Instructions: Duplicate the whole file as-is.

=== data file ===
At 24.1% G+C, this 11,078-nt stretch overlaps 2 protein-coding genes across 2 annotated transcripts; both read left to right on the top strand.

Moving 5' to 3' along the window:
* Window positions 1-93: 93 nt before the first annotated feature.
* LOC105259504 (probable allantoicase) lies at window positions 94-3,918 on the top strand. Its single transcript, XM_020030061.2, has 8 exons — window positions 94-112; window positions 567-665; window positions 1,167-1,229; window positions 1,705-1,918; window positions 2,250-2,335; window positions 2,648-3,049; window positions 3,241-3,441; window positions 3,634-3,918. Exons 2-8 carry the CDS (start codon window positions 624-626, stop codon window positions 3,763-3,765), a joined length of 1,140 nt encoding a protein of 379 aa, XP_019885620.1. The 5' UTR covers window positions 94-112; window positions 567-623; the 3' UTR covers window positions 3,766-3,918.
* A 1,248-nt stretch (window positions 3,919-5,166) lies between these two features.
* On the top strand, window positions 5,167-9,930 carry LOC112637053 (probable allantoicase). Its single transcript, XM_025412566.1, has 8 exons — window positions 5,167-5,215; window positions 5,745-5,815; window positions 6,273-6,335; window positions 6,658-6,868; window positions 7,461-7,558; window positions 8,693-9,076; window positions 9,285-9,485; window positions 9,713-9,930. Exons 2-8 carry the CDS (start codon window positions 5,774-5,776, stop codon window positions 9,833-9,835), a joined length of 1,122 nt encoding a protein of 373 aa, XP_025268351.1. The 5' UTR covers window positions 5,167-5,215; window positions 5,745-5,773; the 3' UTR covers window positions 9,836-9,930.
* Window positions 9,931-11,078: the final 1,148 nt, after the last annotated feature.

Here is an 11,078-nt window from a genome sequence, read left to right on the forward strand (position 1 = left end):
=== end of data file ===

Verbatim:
At 24.1% G+C, this 11,078-nt stretch overlaps 2 protein-coding genes across 2 annotated transcripts; both read left to right on the top strand.

Moving 5' to 3' along the window:
* Window positions 1-93: 93 nt before the first annotated feature.
* LOC105259504 (probable allantoicase) lies at window positions 94-3,918 on the top strand. Its single transcript, XM_020030061.2, has 8 exons — window positions 94-112; window positions 567-665; window positions 1,167-1,229; window positions 1,705-1,918; window positions 2,250-2,335; window positions 2,648-3,049; window positions 3,241-3,441; window positions 3,634-3,918. Exons 2-8 carry the CDS (start codon window positions 624-626, stop codon window positions 3,763-3,765), a joined length of 1,140 nt encoding a protein of 379 aa, XP_019885620.1. The 5' UTR covers window positions 94-112; window positions 567-623; the 3' UTR covers window positions 3,766-3,918.
* A 1,248-nt stretch (window positions 3,919-5,166) lies between these two features.
* On the top strand, window positions 5,167-9,930 carry LOC112637053 (probable allantoicase). Its single transcript, XM_025412566.1, has 8 exons — window positions 5,167-5,215; window positions 5,745-5,815; window positions 6,273-6,335; window positions 6,658-6,868; window positions 7,461-7,558; window positions 8,693-9,076; window positions 9,285-9,485; window positions 9,713-9,930. Exons 2-8 carry the CDS (start codon window positions 5,774-5,776, stop codon window positions 9,833-9,835), a joined length of 1,122 nt encoding a protein of 373 aa, XP_025268351.1. The 5' UTR covers window positions 5,167-5,215; window positions 5,745-5,773; the 3' UTR covers window positions 9,836-9,930.
* Window positions 9,931-11,078: the final 1,148 nt, after the last annotated feature.

Here is an 11,078-nt window from a genome sequence, read left to right on the forward strand (position 1 = left end):